If you want to dine indoors in New York City after September 13th, you’ll need to be vaccinated. Mayor Bill de Blasio announced this mandate, the first of its kind in the United States, on August 3rd. For restaurant owners, the news was a relief, as many had already begun asking for proof of vaccination or were in discussions to do so.
At Dirt Candy on the Lower East Side, chef and owner Amanda Cohen started requiring proof of vaccination the same week as the announcement. Guests are notified three times—“when you make a reservation, even before, it says we require proof of vaccination and we are requiring masks when you’re not at the table. When you get the confirmation, it says it again. When we send a text day-of to reconfirm, it says it in there.”
For Cohen and her team, a government mandate makes the policy easier to enforce. “Anyone who’s worked in a restaurant for the past year has really been the COVID police, especially with the masks. So the more we can keep saying it’s a city mandate or CDC recommendation, it makes it so much easier for all of us.”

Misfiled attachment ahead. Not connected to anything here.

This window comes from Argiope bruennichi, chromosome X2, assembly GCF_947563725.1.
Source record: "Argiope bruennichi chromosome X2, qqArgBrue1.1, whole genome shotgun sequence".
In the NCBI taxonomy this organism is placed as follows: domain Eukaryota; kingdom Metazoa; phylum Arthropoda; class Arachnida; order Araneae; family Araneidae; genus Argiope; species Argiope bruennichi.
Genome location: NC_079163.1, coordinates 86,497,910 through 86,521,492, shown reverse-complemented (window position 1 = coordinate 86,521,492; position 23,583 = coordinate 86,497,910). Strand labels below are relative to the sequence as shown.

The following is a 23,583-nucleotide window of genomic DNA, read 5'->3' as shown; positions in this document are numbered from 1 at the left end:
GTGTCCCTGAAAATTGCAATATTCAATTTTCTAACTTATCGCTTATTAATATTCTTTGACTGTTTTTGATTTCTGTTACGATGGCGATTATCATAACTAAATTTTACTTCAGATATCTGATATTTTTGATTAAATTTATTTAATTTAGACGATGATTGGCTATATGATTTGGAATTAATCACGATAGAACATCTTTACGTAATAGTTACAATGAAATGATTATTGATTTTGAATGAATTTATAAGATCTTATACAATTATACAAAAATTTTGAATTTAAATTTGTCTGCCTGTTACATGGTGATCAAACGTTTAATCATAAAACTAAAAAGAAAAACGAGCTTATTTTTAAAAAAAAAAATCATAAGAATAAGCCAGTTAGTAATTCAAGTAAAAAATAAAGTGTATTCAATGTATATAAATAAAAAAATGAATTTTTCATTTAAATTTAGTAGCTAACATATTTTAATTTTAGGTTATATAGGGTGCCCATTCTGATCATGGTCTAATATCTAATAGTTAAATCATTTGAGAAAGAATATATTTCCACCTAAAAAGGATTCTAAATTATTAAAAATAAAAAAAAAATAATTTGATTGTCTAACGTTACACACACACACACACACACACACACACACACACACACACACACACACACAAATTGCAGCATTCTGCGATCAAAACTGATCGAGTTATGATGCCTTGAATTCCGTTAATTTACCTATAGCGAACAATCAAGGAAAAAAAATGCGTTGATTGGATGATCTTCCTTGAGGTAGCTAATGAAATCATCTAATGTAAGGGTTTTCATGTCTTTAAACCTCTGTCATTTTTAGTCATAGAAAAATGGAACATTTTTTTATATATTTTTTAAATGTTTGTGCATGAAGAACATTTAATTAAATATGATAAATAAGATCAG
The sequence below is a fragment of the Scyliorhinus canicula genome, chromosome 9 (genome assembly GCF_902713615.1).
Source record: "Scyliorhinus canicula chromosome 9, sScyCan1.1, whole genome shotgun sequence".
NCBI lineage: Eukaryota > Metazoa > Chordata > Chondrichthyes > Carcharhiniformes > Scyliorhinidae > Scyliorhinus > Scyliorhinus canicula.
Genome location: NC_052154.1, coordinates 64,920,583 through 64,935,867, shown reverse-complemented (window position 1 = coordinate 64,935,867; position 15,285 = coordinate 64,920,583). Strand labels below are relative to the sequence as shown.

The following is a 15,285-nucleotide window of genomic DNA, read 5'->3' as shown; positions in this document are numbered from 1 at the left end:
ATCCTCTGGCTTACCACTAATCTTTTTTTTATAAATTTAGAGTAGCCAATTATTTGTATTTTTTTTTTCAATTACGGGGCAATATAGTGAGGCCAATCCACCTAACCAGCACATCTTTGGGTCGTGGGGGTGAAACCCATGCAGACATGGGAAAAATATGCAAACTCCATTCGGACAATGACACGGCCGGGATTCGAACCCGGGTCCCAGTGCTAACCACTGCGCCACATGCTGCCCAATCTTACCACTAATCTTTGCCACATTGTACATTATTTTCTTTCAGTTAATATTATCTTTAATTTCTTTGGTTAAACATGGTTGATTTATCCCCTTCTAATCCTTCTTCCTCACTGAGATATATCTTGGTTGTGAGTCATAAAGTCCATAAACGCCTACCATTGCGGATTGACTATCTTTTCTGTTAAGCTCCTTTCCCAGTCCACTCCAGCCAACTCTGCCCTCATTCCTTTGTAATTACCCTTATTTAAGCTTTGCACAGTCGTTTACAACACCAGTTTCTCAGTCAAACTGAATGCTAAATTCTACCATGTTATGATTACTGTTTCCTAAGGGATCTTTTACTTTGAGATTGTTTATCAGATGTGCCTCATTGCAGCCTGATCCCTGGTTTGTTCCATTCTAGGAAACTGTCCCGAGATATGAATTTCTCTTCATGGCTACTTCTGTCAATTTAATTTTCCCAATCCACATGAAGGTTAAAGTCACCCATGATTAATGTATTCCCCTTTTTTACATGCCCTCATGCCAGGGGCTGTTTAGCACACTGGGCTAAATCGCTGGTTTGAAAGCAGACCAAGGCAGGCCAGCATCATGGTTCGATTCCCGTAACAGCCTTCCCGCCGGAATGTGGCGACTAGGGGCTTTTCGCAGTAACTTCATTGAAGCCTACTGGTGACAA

Uptown at tasting menu restaurant Reverence, chef-owner Russell Jackson decided to require vaccinations through his work with the Aspen Institute’s COVID Task Force on hospitality operations, which creates shareable resources and recommendations for other restaurants to use. His policy launched in June 2021. Jackson takes great pride in keeping his team, family, and customers safe—to date, no one on his team has gotten sick. He wants to protect everyone from the virus, especially his two-and-a-half-year-old son, “I don’t want to take any additional risk to have him get infected. The reports of the long-term effects of Delta on children—the heart issues, the brain issues, the compromised immune systems—I couldn’t live with myself, basically ending so much of what he could potentially be... there’s no reasonable risk that makes it okay.”
On their Tock page, Reverence guests see the vaccine policy explained at time of reservation. Jackson uses the system to make sure everyone is compliant—“no vax card, no love.” The restaurant keeps the door locked and checks vaccinations as they admit guests. Also shared online—and displayed throughout the restaurant—is the Aspen Institute’s Safety First task force Diner Code of Conduct, calling for vaccination, mask wearing, and rescheduling a visit if you’re under the weather.